Tag Archives: Memorials

Lirio, (Water Hyacinth) FOTD, at 5:55:55 A.M., Sept 18, 2021

Click on photos to enlarge.

For the past year, I have frequently looked at the clock at 1:11 or 5:55 or checked out views and found them at 444. This repetition of numbers happens countless times a day to the point where it has become eerie. But this is the first time it has gone to six digits! Here is proof:

Don’t know what it means.  I also realized yesterday that today would be the 20th anniversary of my husband Bob’s death, so Bob, these lirio flowers are for you!

The lake is filling up with lirio (water hyacinth) again. They’ve had to dredge or poison it a number of times since I moved here 20 years ago as in time it inhibits the passage of fishing boats and numerous people have drowned because they got trapped underneath it. Just last year a man drowned when he went into the water to reclaim a ball his children had mistakenly kicked into the water. Sad.  

Bob, too, lies in this lake as when he died, his kids all came down and one of his sons took the remainder of Bob’s ashes out in his kayak that he had hoped to use in this lake. Sadly, he died before we could move down so I brought his ashes down in the toe of his kayak lashed to the top of our van.  R.I.P. Bob. 

For Cee’s FOTD

Gone but Not Forgotten

Gone but Not Forgotten


This is my above-ankle tattoo done a month ago. Now almost completely gone, except for a shadow. Relax. It was a henna tat.


Remember the 200 baby turtles we released into the sea a week or two ago? They are long gone, I hope, but I still think of them every day.


Day of the Dead altars give us a perfect way to remember departed loved ones in a non-maudlin manner. This is my husband Bob who passed away 13 years ago. Yes. He loved very cold Coke and crullers, but I couldn’t find a cruller, so this little pastry had to do.




Dia de Los Muertos, 2014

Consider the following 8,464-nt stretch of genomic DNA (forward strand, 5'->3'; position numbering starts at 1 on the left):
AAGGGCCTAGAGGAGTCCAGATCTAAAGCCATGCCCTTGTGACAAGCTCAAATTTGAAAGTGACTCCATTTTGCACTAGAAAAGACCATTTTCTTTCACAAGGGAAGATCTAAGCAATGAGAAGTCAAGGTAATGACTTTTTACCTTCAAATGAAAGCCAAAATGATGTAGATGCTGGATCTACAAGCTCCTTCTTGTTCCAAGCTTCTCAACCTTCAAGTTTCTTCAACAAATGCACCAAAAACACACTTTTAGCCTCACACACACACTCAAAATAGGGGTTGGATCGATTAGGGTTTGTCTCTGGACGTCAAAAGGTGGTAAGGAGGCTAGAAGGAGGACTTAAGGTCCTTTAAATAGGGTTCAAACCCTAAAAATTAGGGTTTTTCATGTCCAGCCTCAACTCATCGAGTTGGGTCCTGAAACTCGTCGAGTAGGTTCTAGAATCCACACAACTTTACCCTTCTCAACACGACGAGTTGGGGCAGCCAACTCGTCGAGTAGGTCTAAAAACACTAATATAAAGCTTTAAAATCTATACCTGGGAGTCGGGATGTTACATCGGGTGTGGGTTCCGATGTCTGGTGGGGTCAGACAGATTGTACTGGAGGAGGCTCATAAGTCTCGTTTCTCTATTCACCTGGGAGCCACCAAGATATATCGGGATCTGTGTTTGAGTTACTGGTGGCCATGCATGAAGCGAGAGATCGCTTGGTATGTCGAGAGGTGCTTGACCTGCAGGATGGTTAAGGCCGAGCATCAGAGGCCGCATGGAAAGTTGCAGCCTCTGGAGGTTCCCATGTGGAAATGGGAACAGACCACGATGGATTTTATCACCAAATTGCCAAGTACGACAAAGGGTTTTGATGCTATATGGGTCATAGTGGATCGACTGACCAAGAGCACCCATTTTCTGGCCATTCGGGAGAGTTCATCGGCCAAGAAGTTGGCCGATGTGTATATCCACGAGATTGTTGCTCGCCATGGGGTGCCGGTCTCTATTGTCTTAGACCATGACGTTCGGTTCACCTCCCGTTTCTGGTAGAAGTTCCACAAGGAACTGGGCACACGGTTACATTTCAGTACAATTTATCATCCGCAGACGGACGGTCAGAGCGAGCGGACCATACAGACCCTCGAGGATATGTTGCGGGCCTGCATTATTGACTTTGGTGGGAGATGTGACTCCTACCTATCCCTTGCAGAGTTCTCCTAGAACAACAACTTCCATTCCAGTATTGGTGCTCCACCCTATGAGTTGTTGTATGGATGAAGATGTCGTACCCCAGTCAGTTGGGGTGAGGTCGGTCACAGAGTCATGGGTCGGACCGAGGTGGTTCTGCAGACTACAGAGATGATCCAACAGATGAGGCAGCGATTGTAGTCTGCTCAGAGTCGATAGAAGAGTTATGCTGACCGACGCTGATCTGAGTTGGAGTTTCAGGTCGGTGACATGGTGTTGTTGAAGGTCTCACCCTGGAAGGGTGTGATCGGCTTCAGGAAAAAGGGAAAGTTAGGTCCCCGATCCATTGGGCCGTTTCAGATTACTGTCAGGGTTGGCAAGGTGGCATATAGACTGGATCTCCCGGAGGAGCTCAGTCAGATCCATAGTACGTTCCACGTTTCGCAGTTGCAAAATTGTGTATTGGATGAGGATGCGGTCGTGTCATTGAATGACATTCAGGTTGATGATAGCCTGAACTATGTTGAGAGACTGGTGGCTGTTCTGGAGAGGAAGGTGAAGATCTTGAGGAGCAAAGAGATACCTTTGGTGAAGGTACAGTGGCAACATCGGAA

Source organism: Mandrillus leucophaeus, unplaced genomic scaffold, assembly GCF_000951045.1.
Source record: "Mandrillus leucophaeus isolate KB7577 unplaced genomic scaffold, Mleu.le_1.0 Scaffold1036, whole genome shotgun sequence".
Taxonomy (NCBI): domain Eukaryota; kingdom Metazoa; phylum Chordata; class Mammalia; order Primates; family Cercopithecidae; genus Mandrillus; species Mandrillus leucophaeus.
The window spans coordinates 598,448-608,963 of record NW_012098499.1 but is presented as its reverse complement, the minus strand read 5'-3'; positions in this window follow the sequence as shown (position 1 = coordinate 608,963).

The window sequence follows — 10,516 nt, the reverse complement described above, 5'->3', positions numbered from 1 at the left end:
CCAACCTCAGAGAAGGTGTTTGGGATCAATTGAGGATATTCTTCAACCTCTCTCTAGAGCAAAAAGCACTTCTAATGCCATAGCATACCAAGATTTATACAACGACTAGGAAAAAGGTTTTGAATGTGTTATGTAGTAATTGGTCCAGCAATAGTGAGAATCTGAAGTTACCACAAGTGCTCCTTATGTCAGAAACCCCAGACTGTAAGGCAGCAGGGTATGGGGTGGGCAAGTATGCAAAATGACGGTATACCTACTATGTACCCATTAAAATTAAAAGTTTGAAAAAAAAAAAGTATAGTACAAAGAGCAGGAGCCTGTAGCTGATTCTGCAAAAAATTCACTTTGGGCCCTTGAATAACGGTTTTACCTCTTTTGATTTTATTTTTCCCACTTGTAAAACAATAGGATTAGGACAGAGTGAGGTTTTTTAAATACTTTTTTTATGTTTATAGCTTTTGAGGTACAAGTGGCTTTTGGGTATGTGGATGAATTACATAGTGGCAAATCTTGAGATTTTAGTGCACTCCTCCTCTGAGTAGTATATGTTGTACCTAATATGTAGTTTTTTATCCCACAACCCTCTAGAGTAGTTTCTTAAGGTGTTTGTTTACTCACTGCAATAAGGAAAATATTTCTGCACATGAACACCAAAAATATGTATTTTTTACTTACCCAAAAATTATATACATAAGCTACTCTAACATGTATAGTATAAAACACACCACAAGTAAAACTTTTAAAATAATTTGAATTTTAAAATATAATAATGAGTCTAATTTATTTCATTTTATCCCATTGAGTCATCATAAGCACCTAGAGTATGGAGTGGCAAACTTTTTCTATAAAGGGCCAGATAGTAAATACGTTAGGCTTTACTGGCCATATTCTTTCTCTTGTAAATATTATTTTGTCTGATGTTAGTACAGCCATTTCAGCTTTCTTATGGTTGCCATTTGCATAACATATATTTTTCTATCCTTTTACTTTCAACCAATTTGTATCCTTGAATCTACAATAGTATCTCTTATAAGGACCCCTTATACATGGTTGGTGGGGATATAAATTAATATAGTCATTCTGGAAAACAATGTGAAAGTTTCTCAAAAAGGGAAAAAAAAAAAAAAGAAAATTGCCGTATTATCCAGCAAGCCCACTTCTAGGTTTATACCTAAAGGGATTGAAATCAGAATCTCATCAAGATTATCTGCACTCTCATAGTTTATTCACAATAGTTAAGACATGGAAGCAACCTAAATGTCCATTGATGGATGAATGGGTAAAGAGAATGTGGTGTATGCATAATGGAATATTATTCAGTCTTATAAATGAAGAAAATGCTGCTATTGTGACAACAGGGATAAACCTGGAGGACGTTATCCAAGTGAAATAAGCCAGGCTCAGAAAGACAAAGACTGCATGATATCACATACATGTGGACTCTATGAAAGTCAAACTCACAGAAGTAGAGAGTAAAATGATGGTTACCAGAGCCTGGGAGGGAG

Dia de los Muertos, 2014


This is this year’s minimalist altar for my departed: husband Bob, Mother Pat and Father Ben. I wasn’t going to do one. Then Yolanda (my housekeeper) told me about a friend who didn’t  make a Dia de los Muertos altar for her mother who had recently died. This friend then went to see the elaborate offerings of her brothers and sisters, so she brought a rather poor specimen of a pumpkin and told them they could put that on her mother’s grave. That night she had a dream of walking through the graveyard. Every other grave was elaborately decorated with flowers and sweetly-scented candles and favorite foods of the departed: water, whiskey, tequila. When she got to her mother’s grave, there was no light and there were no offerings—only the one poor pumpkin. As she walked by, people shook their heads, and she left in shame. When she woke up, she went to her mother’s grave and took her fresh water, a candle, sweets, and all of the things her mother loved.


It worked.  I assembled an altar. Yolanda looked at it and told another story about how the water and candle help to create a breeze that brings the scent of the favorite foods to the departed. I quickly added a candle and a small glass of water with an ice cube—as Bob did hate a lukewarm Coke! When the ice cube melted, I added a small red heart to take its place. If you look closely, you can see it in the bottom of the glass.


It was my mother’s tradition to tuck a small box of Russell Stover candy into each of our Xmas stockings. One Xmas, we opened them to find only wrappers in each one. Over the course of the weeks before Xmas, our mother had opened each one, unable to resist eating the chocolates. So precedent decreed that I eat hers. You’ll see the empty papers littering the space around the box. (Yolanda, ever-respectful of tradition, helped by eating one piece.)


Although my father raised black Angus and Hereford cattle, this is Mexico, after all, so I think he’d forgive the long horns. A donut and a 10 peso piece complete his offerings. Last year I put a small glass of milk with cornbread crushed in it—his favorite cocktail. But this year the ants have taken over our part of Mexico, so I didn’t dare.